Power & Glory, naturally grown: "Time for Jazz". (Source: Voice of America - click above picture for a Willis Conover gallery.)

When a Chinese commenter wrote on this blog that the PRC hadn’t completely shaken off the typical rhetorical and laughable communist-style propaganda, a quote from Carl Rowan, a former head of the now defunct USIA (United States Information Agency) came to my mind. Rowan had once warned that radio broadcasts couldn’t make up for wrong political decisions, and was quoted in the 1980s, when Ronald Reagan‘s administration invested heavily in broadcasters like the Voice of America (VoA), and broadened its control over the station’s programs. And Roy Medvedev, a  USSR dissident and now a Putin supporter, told American correspondents in Moscow that the VoA’s had used to be more restrained – and more efficient – in the pre-Reagan years.

But that was an inevitable consequence of the pigheaded “Reagan Revolution”. Reportedly, the Voice’s operating agency, the USIA, even maintained a list of undesirables who were to be excluded from the agency’s talks, such as John Kenneth Galbraith, Coretta King, Stansfield Turner, or Gary Hart. The Reagan administration boosted the VoA in terms of tech, but hampered its editorial work.

Things will be rather worse than better when PR is here for the mere sake of justifying the CCP’s monopoly to power. The propaganda does seem to work to a great extent within China. And it works on many foreigners, too. In the 1980s, China Radio International‘s (CRI, then Radio Beijing) foreign programs weren’t too different from their domestic ones. There seemed to be no great discrepancy between their ambition, and their substance. They mainly seemed to carry a dowdy Confucianist attitude (without frequently mentioning the sage, as they do now).

I was brought up during the Cold War, and ever since I had stayed in China for a longer period, it surprised me how most people I knew who were involved in trading with the country consistently ignored its political system. If China’s voice was really “weak” in the 1990s and before 2008, it was still highly efficient anyway, in that core issues – the authoritarian or totalitarian nature of CCP rule for example – were consistently overlooked by non-Chinese, or played down with arguments like “China will become more democratic / improve its human rights record [insert whatever may matter to you] as it becomes richer”. Many Chinese non-officials spread the same gossip. But they probably won’t decide the matter. The CCP will.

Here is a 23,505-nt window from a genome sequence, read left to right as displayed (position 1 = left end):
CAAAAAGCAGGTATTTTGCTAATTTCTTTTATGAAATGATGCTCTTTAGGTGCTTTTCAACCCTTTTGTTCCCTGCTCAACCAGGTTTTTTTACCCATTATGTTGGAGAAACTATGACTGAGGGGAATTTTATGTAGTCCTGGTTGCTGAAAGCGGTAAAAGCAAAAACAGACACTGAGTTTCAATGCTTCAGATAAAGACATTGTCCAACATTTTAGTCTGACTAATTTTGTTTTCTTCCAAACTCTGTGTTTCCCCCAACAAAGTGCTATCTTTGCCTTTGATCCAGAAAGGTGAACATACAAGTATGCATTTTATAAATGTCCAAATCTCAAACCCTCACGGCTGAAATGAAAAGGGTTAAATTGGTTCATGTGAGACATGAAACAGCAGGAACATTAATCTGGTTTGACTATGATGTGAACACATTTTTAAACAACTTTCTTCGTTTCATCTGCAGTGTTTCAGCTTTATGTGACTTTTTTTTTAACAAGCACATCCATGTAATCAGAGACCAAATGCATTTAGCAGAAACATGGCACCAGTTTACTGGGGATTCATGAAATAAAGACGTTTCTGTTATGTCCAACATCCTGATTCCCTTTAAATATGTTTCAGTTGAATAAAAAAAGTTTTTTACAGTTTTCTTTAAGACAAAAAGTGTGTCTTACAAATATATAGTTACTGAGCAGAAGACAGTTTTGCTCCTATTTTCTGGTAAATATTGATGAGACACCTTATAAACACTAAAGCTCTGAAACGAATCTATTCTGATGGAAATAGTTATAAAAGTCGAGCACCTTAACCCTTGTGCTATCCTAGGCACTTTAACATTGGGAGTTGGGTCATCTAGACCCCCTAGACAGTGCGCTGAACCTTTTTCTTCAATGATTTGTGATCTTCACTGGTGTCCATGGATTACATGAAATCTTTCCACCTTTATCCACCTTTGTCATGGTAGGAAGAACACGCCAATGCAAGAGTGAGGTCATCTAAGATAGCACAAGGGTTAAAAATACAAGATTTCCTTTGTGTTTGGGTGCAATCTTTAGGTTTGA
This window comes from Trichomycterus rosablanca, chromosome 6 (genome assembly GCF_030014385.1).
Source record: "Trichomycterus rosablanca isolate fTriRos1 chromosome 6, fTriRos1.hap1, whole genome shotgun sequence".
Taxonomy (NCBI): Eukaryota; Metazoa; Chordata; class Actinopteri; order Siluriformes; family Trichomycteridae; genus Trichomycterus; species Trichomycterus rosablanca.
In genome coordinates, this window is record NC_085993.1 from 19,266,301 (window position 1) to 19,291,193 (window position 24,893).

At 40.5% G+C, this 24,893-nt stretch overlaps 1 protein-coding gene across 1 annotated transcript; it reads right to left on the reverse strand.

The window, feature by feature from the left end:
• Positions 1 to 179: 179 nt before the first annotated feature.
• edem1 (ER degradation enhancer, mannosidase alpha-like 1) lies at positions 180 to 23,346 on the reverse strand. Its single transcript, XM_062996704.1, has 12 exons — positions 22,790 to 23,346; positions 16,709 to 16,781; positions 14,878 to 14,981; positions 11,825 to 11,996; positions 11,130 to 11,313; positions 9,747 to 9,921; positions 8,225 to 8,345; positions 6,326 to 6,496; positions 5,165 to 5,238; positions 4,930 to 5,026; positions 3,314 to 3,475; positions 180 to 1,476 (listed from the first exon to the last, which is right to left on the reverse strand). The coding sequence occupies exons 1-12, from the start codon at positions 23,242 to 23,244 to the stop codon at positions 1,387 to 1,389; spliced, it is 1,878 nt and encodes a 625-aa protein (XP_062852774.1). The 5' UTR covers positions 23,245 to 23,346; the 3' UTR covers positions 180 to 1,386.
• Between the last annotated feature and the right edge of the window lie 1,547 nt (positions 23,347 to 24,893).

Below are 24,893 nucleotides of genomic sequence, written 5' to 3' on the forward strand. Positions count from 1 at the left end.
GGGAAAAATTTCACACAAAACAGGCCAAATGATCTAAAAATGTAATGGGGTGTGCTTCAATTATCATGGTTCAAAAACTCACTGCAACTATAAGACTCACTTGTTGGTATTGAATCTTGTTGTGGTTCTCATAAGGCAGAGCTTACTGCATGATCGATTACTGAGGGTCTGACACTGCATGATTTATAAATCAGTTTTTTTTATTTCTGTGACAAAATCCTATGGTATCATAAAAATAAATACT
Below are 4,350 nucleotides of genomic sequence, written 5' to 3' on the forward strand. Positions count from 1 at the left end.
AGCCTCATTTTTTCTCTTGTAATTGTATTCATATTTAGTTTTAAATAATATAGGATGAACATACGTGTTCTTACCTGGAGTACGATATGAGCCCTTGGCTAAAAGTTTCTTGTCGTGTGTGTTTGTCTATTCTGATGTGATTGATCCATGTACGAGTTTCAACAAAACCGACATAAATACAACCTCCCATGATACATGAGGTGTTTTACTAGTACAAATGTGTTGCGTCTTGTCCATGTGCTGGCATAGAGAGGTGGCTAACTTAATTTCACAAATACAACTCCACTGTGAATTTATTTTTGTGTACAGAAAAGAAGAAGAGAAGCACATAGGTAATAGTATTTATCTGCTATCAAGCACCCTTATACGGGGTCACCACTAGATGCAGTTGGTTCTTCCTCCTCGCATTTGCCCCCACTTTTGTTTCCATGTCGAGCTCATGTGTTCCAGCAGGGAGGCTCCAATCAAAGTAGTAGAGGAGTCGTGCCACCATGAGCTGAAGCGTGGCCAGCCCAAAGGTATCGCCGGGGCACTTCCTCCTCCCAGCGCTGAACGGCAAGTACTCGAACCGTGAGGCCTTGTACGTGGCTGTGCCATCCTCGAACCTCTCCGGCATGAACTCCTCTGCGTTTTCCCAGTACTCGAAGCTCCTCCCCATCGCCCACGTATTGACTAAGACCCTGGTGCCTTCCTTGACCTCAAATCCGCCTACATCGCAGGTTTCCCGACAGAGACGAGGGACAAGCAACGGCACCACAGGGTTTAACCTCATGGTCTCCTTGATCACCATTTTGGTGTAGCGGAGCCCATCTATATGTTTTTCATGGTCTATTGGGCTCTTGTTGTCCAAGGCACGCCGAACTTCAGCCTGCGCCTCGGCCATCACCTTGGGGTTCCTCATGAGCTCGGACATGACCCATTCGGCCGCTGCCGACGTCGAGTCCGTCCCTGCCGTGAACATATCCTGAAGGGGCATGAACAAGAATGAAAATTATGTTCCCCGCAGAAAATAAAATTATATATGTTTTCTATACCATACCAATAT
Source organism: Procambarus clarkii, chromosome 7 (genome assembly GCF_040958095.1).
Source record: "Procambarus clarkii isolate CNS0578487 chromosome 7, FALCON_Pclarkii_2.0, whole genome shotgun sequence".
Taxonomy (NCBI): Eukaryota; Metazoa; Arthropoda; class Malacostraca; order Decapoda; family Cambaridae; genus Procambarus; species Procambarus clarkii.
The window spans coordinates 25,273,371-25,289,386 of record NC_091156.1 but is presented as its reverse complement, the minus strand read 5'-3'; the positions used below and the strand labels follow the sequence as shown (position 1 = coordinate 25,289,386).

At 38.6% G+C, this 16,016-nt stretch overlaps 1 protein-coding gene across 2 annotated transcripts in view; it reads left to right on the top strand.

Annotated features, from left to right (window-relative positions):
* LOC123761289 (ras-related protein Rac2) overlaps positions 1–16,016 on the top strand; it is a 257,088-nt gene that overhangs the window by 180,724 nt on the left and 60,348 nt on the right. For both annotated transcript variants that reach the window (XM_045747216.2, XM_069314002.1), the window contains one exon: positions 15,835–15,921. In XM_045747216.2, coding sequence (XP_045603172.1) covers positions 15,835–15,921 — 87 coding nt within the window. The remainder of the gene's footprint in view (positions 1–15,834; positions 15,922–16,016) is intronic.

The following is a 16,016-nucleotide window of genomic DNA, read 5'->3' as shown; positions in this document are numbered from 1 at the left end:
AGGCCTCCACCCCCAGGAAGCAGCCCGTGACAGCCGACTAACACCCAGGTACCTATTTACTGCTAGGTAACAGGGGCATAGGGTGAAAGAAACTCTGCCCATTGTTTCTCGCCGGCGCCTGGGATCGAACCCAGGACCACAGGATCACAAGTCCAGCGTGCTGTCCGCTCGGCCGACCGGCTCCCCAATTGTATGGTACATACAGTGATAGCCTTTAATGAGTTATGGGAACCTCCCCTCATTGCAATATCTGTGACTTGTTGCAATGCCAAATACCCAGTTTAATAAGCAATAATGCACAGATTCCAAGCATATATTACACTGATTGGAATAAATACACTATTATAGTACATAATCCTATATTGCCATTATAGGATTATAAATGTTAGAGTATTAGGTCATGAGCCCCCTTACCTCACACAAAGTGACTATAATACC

What brought the hypocrisy of many of the belittlements right home to me was Falun Gong. Years ago, when it was visa time in China’s Hamburg consulate, a young lady with a bag full of Falun Gong propaganda material was trying to talk with people who were on their way into the consulate. As far as I can tell, nobody but me got involved in a discussion with her. While watching the scene, I saw several business people who actually quickened their pace or downrightly ran away from her. I felt pretty sure that they’d tell anyone, anytime, that China was becoming less totalitarian, and more liberal by the day. But in front of the closed-circuit television cameras behind the consulate’s fencing, they wouldn’t take any chances to prove their own point.

This happened long before the “lies and distortions of the Western media” began. Indeed, a German television camera team should have been there in Hamburg, in my place, to record the eerie scene. It wouldn’t even have taken a reporter, and the pictures alone could have told the German public a lot about the state of our country, and about our real China perception. The Falun Gong demonstrations there went on for days, if not for weeks – there would have been plenty of time to shoot.

I’m not sure if China’s voice was really weak in the 1980s – at any rate, it was highly efficient. The “voice” apparently started losing (by points, obviously, not by a knockout) when the CCP and disoriented Chinese nationals began to raise “China’s voice”.

The reaction of many Chinese comes across as mortified. It probably seems unfair to them that America and Australia got away with extinguishing complete human tribes, while China gets criticized for “re-defining” what it means to be Tibetan or Uighur.

It’s funny that so many PR specialists – Chinese and foreign – who tender their advice to the CCP can’t see the obvious: information travelled slowly in the past. Even the San Francisco earthquake – up to 1906 “the most photographed disaster known to mankind” – still allowed for a lot of massage on unfavorable statistics, according to Wikipedia. Manipulating information isn’t that easy today, as it can spread within seconds. And when people get caught manipulating, they’ll usually lose face.